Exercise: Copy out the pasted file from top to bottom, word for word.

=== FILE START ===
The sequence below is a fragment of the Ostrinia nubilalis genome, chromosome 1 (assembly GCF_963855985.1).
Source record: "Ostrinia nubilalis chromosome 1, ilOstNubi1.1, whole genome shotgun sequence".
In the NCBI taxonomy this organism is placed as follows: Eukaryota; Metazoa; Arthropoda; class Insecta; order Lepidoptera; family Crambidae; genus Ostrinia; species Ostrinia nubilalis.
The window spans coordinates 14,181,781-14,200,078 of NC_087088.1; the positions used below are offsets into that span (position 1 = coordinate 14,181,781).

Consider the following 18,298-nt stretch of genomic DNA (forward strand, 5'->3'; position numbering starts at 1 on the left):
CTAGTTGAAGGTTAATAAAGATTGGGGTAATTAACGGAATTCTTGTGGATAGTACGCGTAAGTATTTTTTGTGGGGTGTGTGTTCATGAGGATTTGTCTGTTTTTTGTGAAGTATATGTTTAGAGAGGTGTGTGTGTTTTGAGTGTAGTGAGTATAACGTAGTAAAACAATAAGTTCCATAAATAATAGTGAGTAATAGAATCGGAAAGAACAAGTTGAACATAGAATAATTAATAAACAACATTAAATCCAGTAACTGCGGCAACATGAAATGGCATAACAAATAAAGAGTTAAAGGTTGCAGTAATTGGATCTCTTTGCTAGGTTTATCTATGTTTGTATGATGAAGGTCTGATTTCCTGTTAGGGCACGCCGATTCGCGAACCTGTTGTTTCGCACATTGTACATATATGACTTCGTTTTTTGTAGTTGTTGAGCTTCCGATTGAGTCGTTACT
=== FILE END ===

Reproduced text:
The sequence below is a fragment of the Ostrinia nubilalis genome, chromosome 1 (assembly GCF_963855985.1).
Source record: "Ostrinia nubilalis chromosome 1, ilOstNubi1.1, whole genome shotgun sequence".
In the NCBI taxonomy this organism is placed as follows: Eukaryota; Metazoa; Arthropoda; class Insecta; order Lepidoptera; family Crambidae; genus Ostrinia; species Ostrinia nubilalis.
The window spans coordinates 14,181,781-14,200,078 of NC_087088.1; the positions used below are offsets into that span (position 1 = coordinate 14,181,781).

Consider the following 18,298-nt stretch of genomic DNA (forward strand, 5'->3'; position numbering starts at 1 on the left):
CTAGTTGAAGGTTAATAAAGATTGGGGTAATTAACGGAATTCTTGTGGATAGTACGCGTAAGTATTTTTTGTGGGGTGTGTGTTCATGAGGATTTGTCTGTTTTTTGTGAAGTATATGTTTAGAGAGGTGTGTGTGTTTTGAGTGTAGTGAGTATAACGTAGTAAAACAATAAGTTCCATAAATAATAGTGAGTAATAGAATCGGAAAGAACAAGTTGAACATAGAATAATTAATAAACAACATTAAATCCAGTAACTGCGGCAACATGAAATGGCATAACAAATAAAGAGTTAAAGGTTGCAGTAATTGGATCTCTTTGCTAGGTTTATCTATGTTTGTATGATGAAGGTCTGATTTCCTGTTAGGGCACGCCGATTCGCGAACCTGTTGTTTCGCACATTGTACATATATGACTTCGTTTTTTGTAGTTGTTGAGCTTCCGATTGAGTCGTTACT